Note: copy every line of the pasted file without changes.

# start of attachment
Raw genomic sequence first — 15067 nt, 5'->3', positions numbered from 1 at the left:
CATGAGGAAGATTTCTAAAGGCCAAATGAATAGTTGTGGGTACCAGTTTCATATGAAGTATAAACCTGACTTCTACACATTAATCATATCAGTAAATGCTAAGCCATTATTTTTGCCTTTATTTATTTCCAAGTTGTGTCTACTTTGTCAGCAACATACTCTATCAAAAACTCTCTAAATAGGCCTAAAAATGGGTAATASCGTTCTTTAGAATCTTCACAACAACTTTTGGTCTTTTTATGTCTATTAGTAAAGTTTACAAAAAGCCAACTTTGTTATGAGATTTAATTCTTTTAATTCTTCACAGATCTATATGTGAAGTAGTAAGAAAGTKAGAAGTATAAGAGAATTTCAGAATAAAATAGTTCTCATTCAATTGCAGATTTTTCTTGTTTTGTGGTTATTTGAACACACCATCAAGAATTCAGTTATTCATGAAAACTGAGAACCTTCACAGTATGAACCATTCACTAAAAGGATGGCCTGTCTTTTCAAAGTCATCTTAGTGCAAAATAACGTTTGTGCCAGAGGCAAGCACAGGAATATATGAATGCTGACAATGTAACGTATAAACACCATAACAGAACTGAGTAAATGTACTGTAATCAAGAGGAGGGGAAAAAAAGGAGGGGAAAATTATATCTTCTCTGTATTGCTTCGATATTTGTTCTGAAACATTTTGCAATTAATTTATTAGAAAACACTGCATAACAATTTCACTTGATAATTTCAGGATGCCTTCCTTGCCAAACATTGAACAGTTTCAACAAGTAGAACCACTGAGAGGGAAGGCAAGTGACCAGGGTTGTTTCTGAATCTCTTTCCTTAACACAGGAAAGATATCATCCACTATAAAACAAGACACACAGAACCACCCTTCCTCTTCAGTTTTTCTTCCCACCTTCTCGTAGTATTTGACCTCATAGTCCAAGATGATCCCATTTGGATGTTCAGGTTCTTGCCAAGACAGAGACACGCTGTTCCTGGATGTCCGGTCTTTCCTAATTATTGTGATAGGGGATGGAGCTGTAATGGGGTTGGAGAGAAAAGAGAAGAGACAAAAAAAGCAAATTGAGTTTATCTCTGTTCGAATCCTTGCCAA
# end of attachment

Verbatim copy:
Raw genomic sequence first — 15067 nt, 5'->3', positions numbered from 1 at the left:
CATGAGGAAGATTTCTAAAGGCCAAATGAATAGTTGTGGGTACCAGTTTCATATGAAGTATAAACCTGACTTCTACACATTAATCATATCAGTAAATGCTAAGCCATTATTTTTGCCTTTATTTATTTCCAAGTTGTGTCTACTTTGTCAGCAACATACTCTATCAAAAACTCTCTAAATAGGCCTAAAAATGGGTAATASCGTTCTTTAGAATCTTCACAACAACTTTTGGTCTTTTTATGTCTATTAGTAAAGTTTACAAAAAGCCAACTTTGTTATGAGATTTAATTCTTTTAATTCTTCACAGATCTATATGTGAAGTAGTAAGAAAGTKAGAAGTATAAGAGAATTTCAGAATAAAATAGTTCTCATTCAATTGCAGATTTTTCTTGTTTTGTGGTTATTTGAACACACCATCAAGAATTCAGTTATTCATGAAAACTGAGAACCTTCACAGTATGAACCATTCACTAAAAGGATGGCCTGTCTTTTCAAAGTCATCTTAGTGCAAAATAACGTTTGTGCCAGAGGCAAGCACAGGAATATATGAATGCTGACAATGTAACGTATAAACACCATAACAGAACTGAGTAAATGTACTGTAATCAAGAGGAGGGGAAAAAAAGGAGGGGAAAATTATATCTTCTCTGTATTGCTTCGATATTTGTTCTGAAACATTTTGCAATTAATTTATTAGAAAACACTGCATAACAATTTCACTTGATAATTTCAGGATGCCTTCCTTGCCAAACATTGAACAGTTTCAACAAGTAGAACCACTGAGAGGGAAGGCAAGTGACCAGGGTTGTTTCTGAATCTCTTTCCTTAACACAGGAAAGATATCATCCACTATAAAACAAGACACACAGAACCACCCTTCCTCTTCAGTTTTTCTTCCCACCTTCTCGTAGTATTTGACCTCATAGTCCAAGATGATCCCATTTGGATGTTCAGGTTCTTGCCAAGACAGAGACACGCTGTTCCTGGATGTCCGGTCTTTCCTAATTATTGTGATAGGGGATGGAGCTGTAATGGGGTTGGAGAGAAAAGAGAAGAGACAAAAAAAGCAAATTGAGTTTATCTCTGTTCGAATCCTTGCCAA